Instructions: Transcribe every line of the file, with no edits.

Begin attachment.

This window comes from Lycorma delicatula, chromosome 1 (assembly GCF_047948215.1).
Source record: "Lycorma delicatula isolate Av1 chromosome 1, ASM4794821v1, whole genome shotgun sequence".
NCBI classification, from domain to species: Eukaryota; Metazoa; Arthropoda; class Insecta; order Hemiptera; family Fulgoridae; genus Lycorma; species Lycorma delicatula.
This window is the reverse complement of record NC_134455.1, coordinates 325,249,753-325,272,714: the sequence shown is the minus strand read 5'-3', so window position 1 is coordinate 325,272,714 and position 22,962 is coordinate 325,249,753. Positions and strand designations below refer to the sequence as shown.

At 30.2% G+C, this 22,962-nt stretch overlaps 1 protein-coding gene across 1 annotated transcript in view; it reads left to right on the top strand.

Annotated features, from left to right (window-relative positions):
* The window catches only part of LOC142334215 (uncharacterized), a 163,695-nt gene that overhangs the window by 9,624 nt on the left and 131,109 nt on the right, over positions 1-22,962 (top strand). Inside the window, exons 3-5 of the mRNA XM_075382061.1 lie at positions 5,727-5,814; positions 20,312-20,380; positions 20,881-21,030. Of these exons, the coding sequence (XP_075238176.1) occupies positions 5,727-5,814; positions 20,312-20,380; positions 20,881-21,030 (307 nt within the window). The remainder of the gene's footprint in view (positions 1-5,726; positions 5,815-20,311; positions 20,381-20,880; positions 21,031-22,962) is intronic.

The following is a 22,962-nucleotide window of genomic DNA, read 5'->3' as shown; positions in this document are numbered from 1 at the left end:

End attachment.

This window comes from Lycorma delicatula, chromosome 1 (assembly GCF_047948215.1).
Source record: "Lycorma delicatula isolate Av1 chromosome 1, ASM4794821v1, whole genome shotgun sequence".
NCBI classification, from domain to species: Eukaryota; Metazoa; Arthropoda; class Insecta; order Hemiptera; family Fulgoridae; genus Lycorma; species Lycorma delicatula.
This window is the reverse complement of record NC_134455.1, coordinates 325,249,753-325,272,714: the sequence shown is the minus strand read 5'-3', so window position 1 is coordinate 325,272,714 and position 22,962 is coordinate 325,249,753. Positions and strand designations below refer to the sequence as shown.

At 30.2% G+C, this 22,962-nt stretch overlaps 1 protein-coding gene across 1 annotated transcript in view; it reads left to right on the top strand.

Annotated features, from left to right (window-relative positions):
* The window catches only part of LOC142334215 (uncharacterized), a 163,695-nt gene that overhangs the window by 9,624 nt on the left and 131,109 nt on the right, over positions 1-22,962 (top strand). Inside the window, exons 3-5 of the mRNA XM_075382061.1 lie at positions 5,727-5,814; positions 20,312-20,380; positions 20,881-21,030. Of these exons, the coding sequence (XP_075238176.1) occupies positions 5,727-5,814; positions 20,312-20,380; positions 20,881-21,030 (307 nt within the window). The remainder of the gene's footprint in view (positions 1-5,726; positions 5,815-20,311; positions 20,381-20,880; positions 21,031-22,962) is intronic.

The following is a 22,962-nucleotide window of genomic DNA, read 5'->3' as shown; positions in this document are numbered from 1 at the left end: